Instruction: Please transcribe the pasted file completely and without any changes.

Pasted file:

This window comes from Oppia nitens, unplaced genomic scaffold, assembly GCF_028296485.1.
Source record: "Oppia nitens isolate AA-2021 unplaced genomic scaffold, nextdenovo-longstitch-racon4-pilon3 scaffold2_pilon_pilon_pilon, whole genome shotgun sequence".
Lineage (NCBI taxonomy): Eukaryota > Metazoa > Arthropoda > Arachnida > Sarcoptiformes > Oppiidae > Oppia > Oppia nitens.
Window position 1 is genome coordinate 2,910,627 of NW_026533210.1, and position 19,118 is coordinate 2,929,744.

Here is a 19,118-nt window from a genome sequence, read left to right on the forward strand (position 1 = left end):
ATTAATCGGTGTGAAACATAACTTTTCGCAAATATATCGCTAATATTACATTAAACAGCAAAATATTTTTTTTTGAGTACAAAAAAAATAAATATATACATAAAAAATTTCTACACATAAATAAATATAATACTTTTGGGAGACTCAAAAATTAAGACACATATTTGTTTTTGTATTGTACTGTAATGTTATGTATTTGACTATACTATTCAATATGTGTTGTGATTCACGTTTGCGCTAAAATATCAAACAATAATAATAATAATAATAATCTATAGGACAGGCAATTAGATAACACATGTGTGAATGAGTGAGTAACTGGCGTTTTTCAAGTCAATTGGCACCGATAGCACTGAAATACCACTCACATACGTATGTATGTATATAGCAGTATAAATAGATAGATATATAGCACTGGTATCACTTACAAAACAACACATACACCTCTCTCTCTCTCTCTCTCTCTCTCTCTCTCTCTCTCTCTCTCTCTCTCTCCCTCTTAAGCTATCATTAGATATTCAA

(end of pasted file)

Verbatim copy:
This window comes from Oppia nitens, unplaced genomic scaffold, assembly GCF_028296485.1.
Source record: "Oppia nitens isolate AA-2021 unplaced genomic scaffold, nextdenovo-longstitch-racon4-pilon3 scaffold2_pilon_pilon_pilon, whole genome shotgun sequence".
Lineage (NCBI taxonomy): Eukaryota > Metazoa > Arthropoda > Arachnida > Sarcoptiformes > Oppiidae > Oppia > Oppia nitens.
Window position 1 is genome coordinate 2,910,627 of NW_026533210.1, and position 19,118 is coordinate 2,929,744.

Here is a 19,118-nt window from a genome sequence, read left to right on the forward strand (position 1 = left end):
ATTAATCGGTGTGAAACATAACTTTTCGCAAATATATCGCTAATATTACATTAAACAGCAAAATATTTTTTTTTGAGTACAAAAAAAATAAATATATACATAAAAAATTTCTACACATAAATAAATATAATACTTTTGGGAGACTCAAAAATTAAGACACATATTTGTTTTTGTATTGTACTGTAATGTTATGTATTTGACTATACTATTCAATATGTGTTGTGATTCACGTTTGCGCTAAAATATCAAACAATAATAATAATAATAATAATCTATAGGACAGGCAATTAGATAACACATGTGTGAATGAGTGAGTAACTGGCGTTTTTCAAGTCAATTGGCACCGATAGCACTGAAATACCACTCACATACGTATGTATGTATATAGCAGTATAAATAGATAGATATATAGCACTGGTATCACTTACAAAACAACACATACACCTCTCTCTCTCTCTCTCTCTCTCTCTCTCTCTCTCTCTCTCTCTCTCTCTCCCTCTTAAGCTATCATTAGATATTCAA